Between July 2017, and July 2020, 91 eligible patients were treated across 35 sites in the United States.

A total of 23 patients received ipilimumab and 68 received ipilimumab plus nivolumab.

The study arms were well balanced for significant baseline factors. Most patients were male, White, had a performance status of 0, less than 6 months of prior PD-1 therapy, no prior adjuvant therapy, and prior PD-1 therapy only for metastatic disease.

Additional results demonstrated that the ORR was 9% (n = 2; 90% CI, 2%-25%) with ipilimumab alone vs 28% (n = 19; 90% CI, 19%-38%) with the combination (P = .05). In the ipilimumab arm, there were 0 CRs, 2 PRs (9%), 3 cases of stable disease (13%), and 18 cases of progressive disease (78%). In the combination arm, there were 6 CRs (9%), 13 PRs (18%), 14 cases of stable disease (20%), and 35 cases of progressive disease (51%); 1 patient was not evaluable for response.

The median duration of response was not reached (NR) with ipilimumab vs 18.9 months with the combination. Response was ongoing in 9% of patients on ipilimumab (100% of responders) vs 12% of patients on the combination (42% of responders).

Post-progression therapy for patients from both arms included pembrolizumab (Keytruda; n = 6; 8%), a PD-1 inhibitor (n = 5; 6%), ipilimumab (n = 6; 8%), another immunotherapy (n = 16; 21%), targeted therapy (n = 12; 15%), cytotoxic chemotherapy (n = 4; 5%), and radiation (n = 12; 15%). No significant differences were seen in post-progression therapy between treatment arms; any differences were above the threshold for significance (P ≥ .2).

At a median follow-up of 27.3 months, the median OS was 21.7 months (90% CI, 15.4-32.4) with the combination vs 25.7 months (90% CI, 8.1-NR) with ipilimumab, failing to reach the threshold for statistical significance (HR, 0.93; 90% CI, 0.54-1.60; P = .408). The 12-month OS rates were 63% (90% CI, 52%-72%) and 57% (90% CI, 38%-71%), respectively.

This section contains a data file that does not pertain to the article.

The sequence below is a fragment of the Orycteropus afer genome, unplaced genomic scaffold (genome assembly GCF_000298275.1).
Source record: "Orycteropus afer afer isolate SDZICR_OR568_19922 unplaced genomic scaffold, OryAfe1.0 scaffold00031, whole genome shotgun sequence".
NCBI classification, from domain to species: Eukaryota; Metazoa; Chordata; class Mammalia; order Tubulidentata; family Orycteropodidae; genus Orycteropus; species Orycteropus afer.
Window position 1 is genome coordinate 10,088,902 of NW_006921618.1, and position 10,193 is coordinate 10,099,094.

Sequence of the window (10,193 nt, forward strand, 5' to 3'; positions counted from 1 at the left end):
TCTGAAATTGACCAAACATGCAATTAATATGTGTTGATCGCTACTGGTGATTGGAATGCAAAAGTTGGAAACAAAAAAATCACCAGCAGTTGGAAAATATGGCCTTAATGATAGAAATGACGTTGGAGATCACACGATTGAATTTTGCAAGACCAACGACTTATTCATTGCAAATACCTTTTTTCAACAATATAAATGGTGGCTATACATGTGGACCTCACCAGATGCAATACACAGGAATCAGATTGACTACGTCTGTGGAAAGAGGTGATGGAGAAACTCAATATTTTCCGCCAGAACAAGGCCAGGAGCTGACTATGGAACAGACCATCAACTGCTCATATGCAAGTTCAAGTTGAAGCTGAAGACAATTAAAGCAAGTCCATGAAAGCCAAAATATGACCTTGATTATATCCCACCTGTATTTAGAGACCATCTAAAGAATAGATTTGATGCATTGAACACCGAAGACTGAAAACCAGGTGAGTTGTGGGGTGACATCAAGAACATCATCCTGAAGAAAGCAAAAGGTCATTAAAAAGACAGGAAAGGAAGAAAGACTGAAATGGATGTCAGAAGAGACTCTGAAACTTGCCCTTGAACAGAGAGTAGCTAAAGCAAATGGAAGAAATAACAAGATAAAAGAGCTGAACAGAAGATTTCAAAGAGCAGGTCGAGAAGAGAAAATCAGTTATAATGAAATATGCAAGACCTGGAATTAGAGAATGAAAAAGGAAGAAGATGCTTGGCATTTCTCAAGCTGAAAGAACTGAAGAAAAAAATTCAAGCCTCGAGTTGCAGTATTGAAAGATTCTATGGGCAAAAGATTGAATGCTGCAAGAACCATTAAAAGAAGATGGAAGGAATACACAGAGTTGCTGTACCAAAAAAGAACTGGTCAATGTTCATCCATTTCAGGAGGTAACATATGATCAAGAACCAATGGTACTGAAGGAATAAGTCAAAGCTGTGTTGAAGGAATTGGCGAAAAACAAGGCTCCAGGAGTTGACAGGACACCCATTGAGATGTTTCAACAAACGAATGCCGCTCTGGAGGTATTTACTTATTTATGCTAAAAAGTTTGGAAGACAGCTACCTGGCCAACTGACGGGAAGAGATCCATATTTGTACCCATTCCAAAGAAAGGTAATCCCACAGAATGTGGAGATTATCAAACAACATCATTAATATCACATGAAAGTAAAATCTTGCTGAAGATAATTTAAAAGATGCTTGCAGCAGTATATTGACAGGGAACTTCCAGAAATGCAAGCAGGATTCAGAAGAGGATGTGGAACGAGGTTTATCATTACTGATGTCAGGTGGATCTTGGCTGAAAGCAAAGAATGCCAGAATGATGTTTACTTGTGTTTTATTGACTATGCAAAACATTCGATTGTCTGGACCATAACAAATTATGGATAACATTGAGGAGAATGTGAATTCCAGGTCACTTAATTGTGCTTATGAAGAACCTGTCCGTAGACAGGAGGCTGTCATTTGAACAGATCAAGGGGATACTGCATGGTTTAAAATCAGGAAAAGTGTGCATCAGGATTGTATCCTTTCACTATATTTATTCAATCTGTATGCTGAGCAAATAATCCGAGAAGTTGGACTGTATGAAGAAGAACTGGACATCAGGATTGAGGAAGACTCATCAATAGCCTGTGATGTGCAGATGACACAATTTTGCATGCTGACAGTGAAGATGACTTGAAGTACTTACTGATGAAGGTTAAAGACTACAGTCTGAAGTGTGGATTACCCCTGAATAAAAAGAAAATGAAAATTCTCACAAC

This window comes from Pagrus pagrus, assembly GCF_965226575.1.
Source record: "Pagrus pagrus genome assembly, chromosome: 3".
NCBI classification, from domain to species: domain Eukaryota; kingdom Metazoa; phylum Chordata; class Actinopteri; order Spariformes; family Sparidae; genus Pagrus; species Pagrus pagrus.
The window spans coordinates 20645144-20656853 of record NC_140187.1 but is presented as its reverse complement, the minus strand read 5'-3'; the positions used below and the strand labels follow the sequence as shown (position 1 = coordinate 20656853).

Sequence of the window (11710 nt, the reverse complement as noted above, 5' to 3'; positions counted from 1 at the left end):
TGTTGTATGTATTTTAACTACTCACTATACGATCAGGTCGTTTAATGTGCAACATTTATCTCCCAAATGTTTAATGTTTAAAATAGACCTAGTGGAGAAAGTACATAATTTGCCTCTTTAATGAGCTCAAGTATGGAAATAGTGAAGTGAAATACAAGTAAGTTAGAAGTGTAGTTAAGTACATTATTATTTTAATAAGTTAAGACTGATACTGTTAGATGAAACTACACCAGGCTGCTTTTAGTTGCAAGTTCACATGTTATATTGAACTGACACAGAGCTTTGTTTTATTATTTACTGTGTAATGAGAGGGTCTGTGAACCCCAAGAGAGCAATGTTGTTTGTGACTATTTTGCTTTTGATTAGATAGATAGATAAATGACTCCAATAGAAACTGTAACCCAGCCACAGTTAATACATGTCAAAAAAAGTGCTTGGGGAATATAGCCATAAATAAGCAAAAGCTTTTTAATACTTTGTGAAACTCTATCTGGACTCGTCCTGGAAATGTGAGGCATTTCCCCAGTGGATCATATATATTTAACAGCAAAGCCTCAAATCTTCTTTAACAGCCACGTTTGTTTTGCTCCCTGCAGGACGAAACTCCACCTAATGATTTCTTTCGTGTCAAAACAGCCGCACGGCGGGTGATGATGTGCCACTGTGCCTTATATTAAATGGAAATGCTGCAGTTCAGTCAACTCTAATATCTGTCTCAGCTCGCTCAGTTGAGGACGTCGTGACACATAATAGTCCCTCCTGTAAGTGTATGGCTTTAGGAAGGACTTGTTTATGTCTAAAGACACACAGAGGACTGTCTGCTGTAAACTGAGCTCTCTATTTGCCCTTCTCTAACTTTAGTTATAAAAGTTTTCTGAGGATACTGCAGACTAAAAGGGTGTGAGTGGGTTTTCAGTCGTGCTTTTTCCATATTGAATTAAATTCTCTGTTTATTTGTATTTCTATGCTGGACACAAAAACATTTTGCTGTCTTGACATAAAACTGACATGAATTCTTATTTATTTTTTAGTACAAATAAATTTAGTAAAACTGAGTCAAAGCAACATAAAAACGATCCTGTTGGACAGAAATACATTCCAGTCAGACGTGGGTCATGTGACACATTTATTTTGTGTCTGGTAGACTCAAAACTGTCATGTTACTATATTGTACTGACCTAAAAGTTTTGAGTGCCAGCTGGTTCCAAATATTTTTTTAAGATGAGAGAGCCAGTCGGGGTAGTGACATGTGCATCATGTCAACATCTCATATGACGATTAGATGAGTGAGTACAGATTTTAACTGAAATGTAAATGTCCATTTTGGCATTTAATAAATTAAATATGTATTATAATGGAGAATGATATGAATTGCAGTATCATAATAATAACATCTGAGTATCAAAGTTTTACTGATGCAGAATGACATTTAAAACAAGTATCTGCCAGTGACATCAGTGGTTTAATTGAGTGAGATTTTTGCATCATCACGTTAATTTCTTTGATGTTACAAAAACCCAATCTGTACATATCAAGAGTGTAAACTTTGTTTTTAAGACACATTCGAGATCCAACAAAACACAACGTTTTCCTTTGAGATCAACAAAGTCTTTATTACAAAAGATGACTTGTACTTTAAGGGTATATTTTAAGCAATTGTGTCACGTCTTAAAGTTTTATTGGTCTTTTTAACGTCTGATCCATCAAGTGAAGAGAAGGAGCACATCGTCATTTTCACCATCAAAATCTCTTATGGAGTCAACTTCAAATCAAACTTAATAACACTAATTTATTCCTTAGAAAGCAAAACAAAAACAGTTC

Regarding safety, any-grade adverse effects (AEs) were reported in 87% (n = 20) of patients on ipilimumab vs 93% (n = 63) of patients on the combination. Grade 1 through 3 AEs occurred in 74% (n = 17) of patients in the ipilimumab arm vs 85% (n = 58) of patients in the combination arm. Grade 4 and 5 AEs occurred in 13% (n = 3) of patients vs 7% (n = 5) of patients, respectively.

Grade 3 or greater higher AEs that occurred in at least 5% of patients in the ipilimumab and/or combination arms, respectively, included diarrhea (13% each), aspartate aminotransferase increase (7% each), alanine aminotransferase (7% each), rash (4% vs 6%), fatigue (4% vs 6%), anemia (0% vs 6%), hypotension (0% vs 6%), and hyponatremia (4% vs 6%).

A total of 16% (n = 4) and 23% (n = 16) of patients in the ipilimumab and combination arms, respectively, did not complete all 4 doses of ipilimumab because of an AE.

Correlative analysis demonstrated that the combination led to an increase in CD8+ cells in the tumor and at the boundary in responsive tumors.

“Nivolumab plus ipilimumab is an appropriate next-line treatment in patients without response to anti–PD-1 alone,” VanderWalde concluded.


VanderWalde A, Moon J, Bellasea S, et al. Ipilimumab plus nivolumab versus ipilimumab alone in patients with metastatic or unresectable melanoma that did not respond to anti-PD-1 therapy. Presented at: 2022 AACR Annual Meeting; April 8-13, 2022; New Orleans, LA. Abstract CT013.